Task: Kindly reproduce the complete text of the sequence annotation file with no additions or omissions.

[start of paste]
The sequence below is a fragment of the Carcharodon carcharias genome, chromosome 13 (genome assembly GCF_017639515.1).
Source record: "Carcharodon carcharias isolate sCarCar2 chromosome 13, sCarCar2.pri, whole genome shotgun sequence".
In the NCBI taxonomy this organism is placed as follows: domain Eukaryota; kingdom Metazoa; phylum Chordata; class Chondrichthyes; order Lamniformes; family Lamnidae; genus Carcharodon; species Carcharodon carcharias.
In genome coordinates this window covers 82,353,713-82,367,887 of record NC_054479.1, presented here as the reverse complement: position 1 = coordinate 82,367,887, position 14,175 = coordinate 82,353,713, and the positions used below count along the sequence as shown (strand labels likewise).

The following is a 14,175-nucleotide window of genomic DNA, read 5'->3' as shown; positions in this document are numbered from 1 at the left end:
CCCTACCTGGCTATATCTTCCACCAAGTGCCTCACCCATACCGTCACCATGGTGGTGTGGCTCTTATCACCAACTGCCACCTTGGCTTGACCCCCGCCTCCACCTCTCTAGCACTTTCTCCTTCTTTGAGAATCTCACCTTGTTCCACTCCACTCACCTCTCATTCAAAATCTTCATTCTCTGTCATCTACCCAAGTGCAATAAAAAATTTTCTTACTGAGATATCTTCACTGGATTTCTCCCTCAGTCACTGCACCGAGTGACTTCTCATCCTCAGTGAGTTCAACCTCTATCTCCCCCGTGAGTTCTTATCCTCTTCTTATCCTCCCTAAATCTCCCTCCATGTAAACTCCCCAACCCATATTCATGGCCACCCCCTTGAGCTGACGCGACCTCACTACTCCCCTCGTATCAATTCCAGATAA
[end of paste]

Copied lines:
The sequence below is a fragment of the Carcharodon carcharias genome, chromosome 13 (genome assembly GCF_017639515.1).
Source record: "Carcharodon carcharias isolate sCarCar2 chromosome 13, sCarCar2.pri, whole genome shotgun sequence".
In the NCBI taxonomy this organism is placed as follows: domain Eukaryota; kingdom Metazoa; phylum Chordata; class Chondrichthyes; order Lamniformes; family Lamnidae; genus Carcharodon; species Carcharodon carcharias.
In genome coordinates this window covers 82,353,713-82,367,887 of record NC_054479.1, presented here as the reverse complement: position 1 = coordinate 82,367,887, position 14,175 = coordinate 82,353,713, and the positions used below count along the sequence as shown (strand labels likewise).

The following is a 14,175-nucleotide window of genomic DNA, read 5'->3' as shown; positions in this document are numbered from 1 at the left end:
CCCTACCTGGCTATATCTTCCACCAAGTGCCTCACCCATACCGTCACCATGGTGGTGTGGCTCTTATCACCAACTGCCACCTTGGCTTGACCCCCGCCTCCACCTCTCTAGCACTTTCTCCTTCTTTGAGAATCTCACCTTGTTCCACTCCACTCACCTCTCATTCAAAATCTTCATTCTCTGTCATCTACCCAAGTGCAATAAAAAATTTTCTTACTGAGATATCTTCACTGGATTTCTCCCTCAGTCACTGCACCGAGTGACTTCTCATCCTCAGTGAGTTCAACCTCTATCTCCCCCGTGAGTTCTTATCCTCTTCTTATCCTCCCTAAATCTCCCTCCATGTAAACTCCCCAACCCATATTCATGGCCACCCCCTTGAGCTGACGCGACCTCACTACTCCCCTCGTATCAATTCCAGATAA